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This chapter seeks to review the current definitions, laws, thinking and theorising around intimate partner violence, from a UK perspective. The breadth of the behaviours included within this type of offending and the importance and centrality of control within many definitions is highlighted. Differences between 2 key approaches to intimate partner violence or domestic abuse are explored an and the tension between traditional psychological/individually focused approaches and feminist/explanation at a societal/structural level are identified. Heterogeneity across perpetrators and the range of typologies that have been developed to address these differences are described and critiques and issues linked to male victims and female perpetrators and IPV within same sex couples if briefly reviewed. Links between substance use and IPV are considered and a range of models, including the multiple thresholds model, are reviewed. The need for integrated theories is considered. General risk factors for IPV are described and individual risk markers for some perpetrators of IPV are identified. Current commonly used risk assessment tools are described and targets for intervention are briefly explored.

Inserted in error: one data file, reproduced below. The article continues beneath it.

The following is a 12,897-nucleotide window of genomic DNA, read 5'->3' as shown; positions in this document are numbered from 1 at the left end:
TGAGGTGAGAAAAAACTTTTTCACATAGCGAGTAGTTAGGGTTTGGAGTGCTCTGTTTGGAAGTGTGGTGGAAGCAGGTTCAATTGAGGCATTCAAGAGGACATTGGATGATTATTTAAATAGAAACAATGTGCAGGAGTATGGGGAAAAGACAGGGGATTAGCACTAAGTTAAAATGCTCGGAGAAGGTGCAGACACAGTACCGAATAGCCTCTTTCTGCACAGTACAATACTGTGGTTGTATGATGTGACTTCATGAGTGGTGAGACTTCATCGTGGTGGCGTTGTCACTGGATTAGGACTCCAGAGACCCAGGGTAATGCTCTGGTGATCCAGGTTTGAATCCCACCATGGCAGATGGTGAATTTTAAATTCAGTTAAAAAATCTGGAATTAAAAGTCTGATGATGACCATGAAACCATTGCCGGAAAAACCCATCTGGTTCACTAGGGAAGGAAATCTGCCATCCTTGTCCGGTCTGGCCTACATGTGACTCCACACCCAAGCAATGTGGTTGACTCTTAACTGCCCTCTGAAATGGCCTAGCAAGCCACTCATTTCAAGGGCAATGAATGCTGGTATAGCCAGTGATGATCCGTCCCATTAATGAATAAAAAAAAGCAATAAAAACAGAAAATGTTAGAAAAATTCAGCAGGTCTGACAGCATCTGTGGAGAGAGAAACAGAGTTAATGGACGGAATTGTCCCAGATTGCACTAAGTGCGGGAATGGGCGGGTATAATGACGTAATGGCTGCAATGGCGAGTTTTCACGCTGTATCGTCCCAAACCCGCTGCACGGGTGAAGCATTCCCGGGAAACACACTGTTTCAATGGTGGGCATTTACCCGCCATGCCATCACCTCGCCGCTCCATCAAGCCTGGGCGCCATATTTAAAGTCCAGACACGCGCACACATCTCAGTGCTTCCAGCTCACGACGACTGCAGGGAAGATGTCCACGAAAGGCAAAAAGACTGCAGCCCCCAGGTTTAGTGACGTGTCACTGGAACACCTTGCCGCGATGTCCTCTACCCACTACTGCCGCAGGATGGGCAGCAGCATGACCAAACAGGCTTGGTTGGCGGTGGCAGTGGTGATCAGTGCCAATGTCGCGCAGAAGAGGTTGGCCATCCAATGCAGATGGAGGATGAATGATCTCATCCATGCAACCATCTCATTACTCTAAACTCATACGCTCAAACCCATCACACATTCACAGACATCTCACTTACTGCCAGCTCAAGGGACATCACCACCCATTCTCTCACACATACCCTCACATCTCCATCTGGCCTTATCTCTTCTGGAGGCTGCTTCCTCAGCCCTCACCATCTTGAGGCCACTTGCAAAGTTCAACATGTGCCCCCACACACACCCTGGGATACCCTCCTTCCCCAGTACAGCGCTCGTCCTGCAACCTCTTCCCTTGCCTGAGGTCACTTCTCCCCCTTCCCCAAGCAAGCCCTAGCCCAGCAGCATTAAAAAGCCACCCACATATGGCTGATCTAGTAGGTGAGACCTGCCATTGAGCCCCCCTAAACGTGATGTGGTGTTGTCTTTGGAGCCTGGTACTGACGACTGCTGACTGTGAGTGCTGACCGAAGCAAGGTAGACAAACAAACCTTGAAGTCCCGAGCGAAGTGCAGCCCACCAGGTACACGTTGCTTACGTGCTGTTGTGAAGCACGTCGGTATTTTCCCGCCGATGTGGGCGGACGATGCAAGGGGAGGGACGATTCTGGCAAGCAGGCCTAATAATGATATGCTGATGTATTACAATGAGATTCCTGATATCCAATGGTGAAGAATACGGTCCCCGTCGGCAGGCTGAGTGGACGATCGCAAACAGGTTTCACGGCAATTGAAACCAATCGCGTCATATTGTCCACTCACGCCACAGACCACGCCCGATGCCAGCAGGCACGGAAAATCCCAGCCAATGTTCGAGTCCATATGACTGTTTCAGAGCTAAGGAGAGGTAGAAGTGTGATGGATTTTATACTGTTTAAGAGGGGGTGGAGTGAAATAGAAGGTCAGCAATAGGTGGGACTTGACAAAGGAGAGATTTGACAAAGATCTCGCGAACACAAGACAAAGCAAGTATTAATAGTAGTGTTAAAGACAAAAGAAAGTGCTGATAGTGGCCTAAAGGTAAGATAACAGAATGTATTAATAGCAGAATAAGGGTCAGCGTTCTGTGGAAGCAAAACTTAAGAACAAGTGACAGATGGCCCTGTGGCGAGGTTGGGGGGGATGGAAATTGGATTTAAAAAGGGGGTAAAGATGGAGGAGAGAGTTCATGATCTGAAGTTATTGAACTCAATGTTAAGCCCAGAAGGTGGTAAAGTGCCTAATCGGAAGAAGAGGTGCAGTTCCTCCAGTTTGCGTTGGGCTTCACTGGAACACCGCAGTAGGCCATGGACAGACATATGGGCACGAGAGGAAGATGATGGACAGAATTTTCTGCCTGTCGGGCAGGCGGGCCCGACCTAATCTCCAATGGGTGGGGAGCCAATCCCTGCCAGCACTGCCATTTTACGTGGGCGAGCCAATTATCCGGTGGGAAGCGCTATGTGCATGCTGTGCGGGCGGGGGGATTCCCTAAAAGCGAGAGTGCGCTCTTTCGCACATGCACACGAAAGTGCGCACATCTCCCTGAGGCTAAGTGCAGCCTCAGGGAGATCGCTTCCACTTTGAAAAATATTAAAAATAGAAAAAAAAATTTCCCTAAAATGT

The consequences of childhood maltreatment are profound and long lasting. Not only does the victim of abuse suffer as a child, but there is mounting evidence that a history of maltreatment places the next generation at risk for significant psychopathology. Research identifies postnatal factors as affecting this intergenerational transmission of trauma. However, emerging evidence suggests that part of this risk may be transmitted before birth, passed on via abuse-related alterations in the in utero environment that are as yet largely unidentified. To date, no study has directly assessed the influence of pregnant women's abuse history on fetal neurobehavioral development, nor considered trauma-associated poor sleep quality as a mediator reflecting established physiological dysregulation. Using data from 262 pregnant adolescents (ages 14–19), a population at elevated risk for childhood maltreatment, the current study examined maternal emotional abuse history and sleep quality in relation to third-trimester fetal resting heart rate variability, an index of parasympathetic nervous system functioning. The results indicate that maternal emotional abuse history is indirectly associated with lower fetal heart rate variability via abuse-related sleep disturbances. These data demonstrate an association between maternal abuse histories and fetal development, showing that at least part of the intergenerational transmission of risk occurs during pregnancy.